For Marketing Success, Channel Your Inner Journalist

From the Janaury 2013 issue.

Top journalists engage their readers because they know how to tell a good story. Tried and true journalistic skills are the key to developing an article that is both informative and engaging—keeping the reader on the hook until the very last sentence.

Marketing works the same way. It’s all about telling a story. Too many marketers make the mistake of getting caught up explaining features and functions of a product or service. One word: BORING. Following the “boring” formula, rest assured that after the third or fourth feature/function bullet your abort rate will soar and/or you’ll incite nothing more than a big snooze fest.

Marketing is meant to get the attention of your audience and eventually incite them to action. However, it’s difficult to get your reader to the take-action point if your initial communications fail to garner enough interest to even finish reading. So, take the advice of this journalist and adopt a few proven journalistic guidelines to enhance your marketing communications.

Keep it Simple—There is no guideline simpler than this. Don’t drag out your story with long overwhelming paragraphs packed full of detailed information. Keep your message simple and to the point. You can always direct your reader to detailed content on your website if you want them to learn more. You only need enough copy to engage your audience and tell them where to go to find more information.

Create Balance—While you want to market your services, don’t spend all your time “selling.” Be sure to balance your story with some “telling.” Tell your readers the value the service offers them and how it will make their lives better. Explaining that you understand the readers’ unique challenges and that you have the solution to resolve their issues helps you create a real connection with them. You can also support value propositions with client testimonials to offer more credibility.

Stay on Point—While some like the twisting, turning plot of a good novel, too many twists in your marketing communication will get your reader lost. Your communication should start and end with a clear point. For example, if you begin your message by identifying the issue of drastically rising IRS notices, continue by explaining how this trend affects your audience, and then end your story with a resolution for the issue (i.e., IRS Representation services). A clear and concise message is the best message.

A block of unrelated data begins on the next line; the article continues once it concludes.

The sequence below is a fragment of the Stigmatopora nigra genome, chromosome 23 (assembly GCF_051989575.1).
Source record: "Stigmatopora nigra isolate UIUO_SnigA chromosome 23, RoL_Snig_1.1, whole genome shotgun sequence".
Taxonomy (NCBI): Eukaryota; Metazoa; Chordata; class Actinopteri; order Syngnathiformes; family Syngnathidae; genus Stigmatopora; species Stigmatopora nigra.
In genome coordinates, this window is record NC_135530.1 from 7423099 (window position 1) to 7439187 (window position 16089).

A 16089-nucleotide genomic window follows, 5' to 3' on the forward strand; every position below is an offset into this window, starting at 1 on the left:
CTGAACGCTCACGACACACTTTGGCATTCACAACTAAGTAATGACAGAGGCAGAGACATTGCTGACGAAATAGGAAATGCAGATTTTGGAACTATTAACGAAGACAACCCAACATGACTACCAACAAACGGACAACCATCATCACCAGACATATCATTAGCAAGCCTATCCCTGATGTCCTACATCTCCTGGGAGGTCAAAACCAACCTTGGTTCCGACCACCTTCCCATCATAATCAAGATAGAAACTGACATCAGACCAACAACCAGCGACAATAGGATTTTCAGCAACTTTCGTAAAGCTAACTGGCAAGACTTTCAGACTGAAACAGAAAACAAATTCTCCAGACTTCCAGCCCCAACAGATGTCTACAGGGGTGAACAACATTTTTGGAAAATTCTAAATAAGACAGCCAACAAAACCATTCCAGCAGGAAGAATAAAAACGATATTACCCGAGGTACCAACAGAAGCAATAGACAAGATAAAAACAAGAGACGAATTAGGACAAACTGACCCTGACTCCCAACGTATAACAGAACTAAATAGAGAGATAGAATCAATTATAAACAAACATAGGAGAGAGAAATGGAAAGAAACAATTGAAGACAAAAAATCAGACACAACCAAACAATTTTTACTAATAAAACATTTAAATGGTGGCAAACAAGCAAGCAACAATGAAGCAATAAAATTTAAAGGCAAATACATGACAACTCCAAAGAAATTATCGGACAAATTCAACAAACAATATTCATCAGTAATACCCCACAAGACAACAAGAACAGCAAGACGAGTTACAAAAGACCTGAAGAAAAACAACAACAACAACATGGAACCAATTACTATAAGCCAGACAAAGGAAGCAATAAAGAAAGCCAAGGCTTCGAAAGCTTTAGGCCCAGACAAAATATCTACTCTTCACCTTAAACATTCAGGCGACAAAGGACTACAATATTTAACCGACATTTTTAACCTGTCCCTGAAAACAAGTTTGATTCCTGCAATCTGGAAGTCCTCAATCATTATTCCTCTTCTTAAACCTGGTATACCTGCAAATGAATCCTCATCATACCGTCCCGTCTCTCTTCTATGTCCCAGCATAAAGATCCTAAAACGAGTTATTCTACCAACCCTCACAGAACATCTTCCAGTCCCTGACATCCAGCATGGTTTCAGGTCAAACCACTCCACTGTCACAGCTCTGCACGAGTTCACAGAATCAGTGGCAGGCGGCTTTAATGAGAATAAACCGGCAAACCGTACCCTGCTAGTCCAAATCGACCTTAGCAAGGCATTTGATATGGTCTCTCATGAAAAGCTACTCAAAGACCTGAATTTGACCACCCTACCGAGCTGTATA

Stay In tune with What’s Going On Around You—Keep up with current news and industry trends to create educational, informed content. For firms that send client newsletters (a great component of any marketing program), your news needs to be timely and helpful to your readers. Current content will keep your clients coming back to your newsletter, which helps build client loyalty and a strong brand.

Be Truthful—Don’t exaggerate the facts. Most people can smell b#llsh!t a mile away. Your readers, whether prospects or clients, will appreciate the truth. Don’t you? Tell them what you offer and how it can help them. The plain, simple truth is where it’s at…so keep your content honest.

Everyone has a little bit of writer in them. Follow these tips and channel your inner journalist to create marketing content that will help you engage new leads, enhance existing client relationships, and make you sound like a storytelling pro. Pretty soon you’ll be creating content with some real BA-Ziiiing!

--------------------

Kristy Short, Ed.D, is partner and chief marketing officer at RootWorks (RootWorks.com) and president of rwc360 (rwc360.com)—firms dedicated to providing practice management education, branding, marketing, and public relations services to the accounting profession. She is also a professor of English and marketing. Reach her at kristy.short@cpapracticeadvisor.com.

Loading